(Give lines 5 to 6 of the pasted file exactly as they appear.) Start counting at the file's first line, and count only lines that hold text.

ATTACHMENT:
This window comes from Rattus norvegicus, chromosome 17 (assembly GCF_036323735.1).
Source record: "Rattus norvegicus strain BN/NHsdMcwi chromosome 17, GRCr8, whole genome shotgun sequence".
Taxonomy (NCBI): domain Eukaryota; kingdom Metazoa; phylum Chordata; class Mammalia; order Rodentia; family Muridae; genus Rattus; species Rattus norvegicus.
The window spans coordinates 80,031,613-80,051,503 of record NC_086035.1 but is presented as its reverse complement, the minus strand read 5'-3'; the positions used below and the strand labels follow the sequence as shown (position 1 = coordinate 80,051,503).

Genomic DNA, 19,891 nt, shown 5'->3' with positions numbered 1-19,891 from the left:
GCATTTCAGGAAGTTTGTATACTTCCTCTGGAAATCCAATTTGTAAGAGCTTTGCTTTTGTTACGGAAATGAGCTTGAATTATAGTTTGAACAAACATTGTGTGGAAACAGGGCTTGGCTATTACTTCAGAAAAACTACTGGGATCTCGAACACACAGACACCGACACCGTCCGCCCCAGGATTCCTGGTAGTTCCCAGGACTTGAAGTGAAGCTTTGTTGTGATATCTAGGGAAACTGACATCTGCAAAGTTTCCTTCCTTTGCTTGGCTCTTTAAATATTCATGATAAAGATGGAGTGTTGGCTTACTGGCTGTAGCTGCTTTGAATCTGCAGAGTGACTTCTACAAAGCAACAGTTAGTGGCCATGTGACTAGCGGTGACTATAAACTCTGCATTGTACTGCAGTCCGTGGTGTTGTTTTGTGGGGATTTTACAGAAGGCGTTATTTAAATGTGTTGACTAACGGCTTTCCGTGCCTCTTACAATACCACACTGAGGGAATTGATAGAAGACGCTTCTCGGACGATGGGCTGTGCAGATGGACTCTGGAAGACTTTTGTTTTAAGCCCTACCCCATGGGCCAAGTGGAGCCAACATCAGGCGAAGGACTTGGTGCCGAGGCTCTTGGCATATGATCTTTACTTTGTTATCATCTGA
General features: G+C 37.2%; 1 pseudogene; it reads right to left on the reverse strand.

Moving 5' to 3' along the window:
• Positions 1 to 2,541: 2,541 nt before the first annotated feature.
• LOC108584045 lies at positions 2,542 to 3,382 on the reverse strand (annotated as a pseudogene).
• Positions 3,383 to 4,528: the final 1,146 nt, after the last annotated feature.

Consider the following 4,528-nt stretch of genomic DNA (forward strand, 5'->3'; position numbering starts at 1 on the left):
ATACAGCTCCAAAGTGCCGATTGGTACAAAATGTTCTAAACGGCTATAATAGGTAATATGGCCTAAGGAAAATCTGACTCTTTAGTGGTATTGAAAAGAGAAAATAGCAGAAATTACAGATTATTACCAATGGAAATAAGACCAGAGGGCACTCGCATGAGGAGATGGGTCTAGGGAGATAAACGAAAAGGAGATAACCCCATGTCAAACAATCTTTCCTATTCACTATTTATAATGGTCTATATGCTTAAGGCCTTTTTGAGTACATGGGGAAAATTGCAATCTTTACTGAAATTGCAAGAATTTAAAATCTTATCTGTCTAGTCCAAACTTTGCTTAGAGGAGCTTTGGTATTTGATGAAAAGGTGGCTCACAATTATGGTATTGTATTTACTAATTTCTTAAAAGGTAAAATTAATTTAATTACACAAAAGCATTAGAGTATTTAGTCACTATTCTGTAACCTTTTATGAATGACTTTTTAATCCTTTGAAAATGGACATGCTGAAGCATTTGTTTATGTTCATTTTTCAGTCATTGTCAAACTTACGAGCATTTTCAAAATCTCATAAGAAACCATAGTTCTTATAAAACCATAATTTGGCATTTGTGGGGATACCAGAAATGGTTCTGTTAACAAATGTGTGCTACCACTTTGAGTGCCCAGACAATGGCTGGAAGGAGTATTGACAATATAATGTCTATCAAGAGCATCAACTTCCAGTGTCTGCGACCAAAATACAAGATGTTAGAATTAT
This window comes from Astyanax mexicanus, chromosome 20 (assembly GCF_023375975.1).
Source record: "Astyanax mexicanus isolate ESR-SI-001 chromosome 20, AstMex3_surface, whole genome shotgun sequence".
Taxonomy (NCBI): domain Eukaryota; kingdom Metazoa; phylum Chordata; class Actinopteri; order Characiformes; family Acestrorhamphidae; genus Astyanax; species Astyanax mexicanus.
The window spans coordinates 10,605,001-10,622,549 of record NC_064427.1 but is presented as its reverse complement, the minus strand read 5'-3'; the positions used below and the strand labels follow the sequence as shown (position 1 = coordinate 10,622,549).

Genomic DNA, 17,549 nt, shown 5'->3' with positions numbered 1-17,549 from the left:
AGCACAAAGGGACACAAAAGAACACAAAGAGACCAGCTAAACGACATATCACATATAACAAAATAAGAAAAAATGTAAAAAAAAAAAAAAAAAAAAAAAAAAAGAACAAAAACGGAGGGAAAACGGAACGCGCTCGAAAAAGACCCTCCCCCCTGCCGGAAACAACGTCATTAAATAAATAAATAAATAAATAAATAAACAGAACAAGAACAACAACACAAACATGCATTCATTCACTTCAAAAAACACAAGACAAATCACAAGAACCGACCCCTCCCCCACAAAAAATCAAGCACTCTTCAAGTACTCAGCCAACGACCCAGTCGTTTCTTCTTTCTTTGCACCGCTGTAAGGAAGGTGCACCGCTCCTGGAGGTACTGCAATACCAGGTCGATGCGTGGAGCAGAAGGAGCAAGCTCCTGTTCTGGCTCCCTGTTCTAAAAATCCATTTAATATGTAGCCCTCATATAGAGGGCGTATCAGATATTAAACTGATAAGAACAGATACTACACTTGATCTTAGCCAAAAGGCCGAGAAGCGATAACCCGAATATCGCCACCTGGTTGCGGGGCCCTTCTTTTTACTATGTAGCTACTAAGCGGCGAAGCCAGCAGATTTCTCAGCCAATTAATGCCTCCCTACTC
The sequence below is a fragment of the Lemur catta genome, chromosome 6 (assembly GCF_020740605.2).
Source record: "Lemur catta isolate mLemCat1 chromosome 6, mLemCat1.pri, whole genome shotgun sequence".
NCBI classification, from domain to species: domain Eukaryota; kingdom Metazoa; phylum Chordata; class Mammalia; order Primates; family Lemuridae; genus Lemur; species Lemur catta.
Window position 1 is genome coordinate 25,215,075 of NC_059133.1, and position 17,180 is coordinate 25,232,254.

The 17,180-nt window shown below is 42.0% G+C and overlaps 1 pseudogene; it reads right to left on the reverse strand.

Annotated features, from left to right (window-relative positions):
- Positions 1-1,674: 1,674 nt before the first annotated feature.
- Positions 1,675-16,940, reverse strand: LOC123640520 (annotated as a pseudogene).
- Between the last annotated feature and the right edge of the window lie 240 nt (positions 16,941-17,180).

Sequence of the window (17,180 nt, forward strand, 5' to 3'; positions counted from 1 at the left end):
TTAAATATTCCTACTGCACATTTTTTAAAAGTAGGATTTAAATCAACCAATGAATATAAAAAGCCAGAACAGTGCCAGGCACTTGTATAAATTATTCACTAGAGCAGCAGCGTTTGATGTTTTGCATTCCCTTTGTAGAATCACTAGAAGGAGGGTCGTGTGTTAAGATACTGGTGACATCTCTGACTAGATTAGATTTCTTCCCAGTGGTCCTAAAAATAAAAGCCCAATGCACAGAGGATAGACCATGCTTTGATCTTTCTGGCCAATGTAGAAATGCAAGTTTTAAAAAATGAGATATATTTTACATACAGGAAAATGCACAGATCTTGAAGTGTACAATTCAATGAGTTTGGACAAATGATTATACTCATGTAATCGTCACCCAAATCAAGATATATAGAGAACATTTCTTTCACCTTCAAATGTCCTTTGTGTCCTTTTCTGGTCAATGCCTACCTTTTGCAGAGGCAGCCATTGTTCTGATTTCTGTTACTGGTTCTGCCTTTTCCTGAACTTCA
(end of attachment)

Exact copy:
Genomic DNA, 19,891 nt, shown 5'->3' with positions numbered 1-19,891 from the left:
GCATTTCAGGAAGTTTGTATACTTCCTCTGGAAATCCAATTTGTAAGAGCTTTGCTTTTGTTACGGAAATGAGCTTGAATTATAGTTTGAACAAACATTGTGTGGAAACAGGGCTTGGCTATTACTTCAGAAAAACTACTGGGATCTCGAACACACAGACACCGACACCGTCCGCCCCAGGATTCCTGGTAGTTCCCAGGACTTGAAGTGAAGCTTTGTTGTGATATCTAGGGAAACTGACATCTGCAAAGTTTCCTTCCTTTGCTTGGCTCTTTAAATATTCATGATAAAGATGGAGTGTTGGCTTACTGGCTGTAGCTGCTTTGAATCTGCAGAGTGACTTCTACAAAGCAACAGTTAGTGGCCATGTGACTAGCGGTGACTATAAACTCTGCATTGTACTGCAGTCCGTGGTGTTGTTTTGTGGGGATTTTACAGAAGGCGTTATTTAAATGTGTTGACTAACGGCTTTCCGTGCCTCTTACAATACCACACTGAGGGAATTGATAGAAGACGCTTCTCGGACGATGGGCTGTGCAGATGGACTCTGGAAGACTTTTGTTTTAAGCCCTACCCCATGGGCCAAGTGGAGCCAACATCAGGCGAAGGACTTGGTGCCGAGGCTCTTGGCATATGATCTTTACTTTGTTATCATCTGA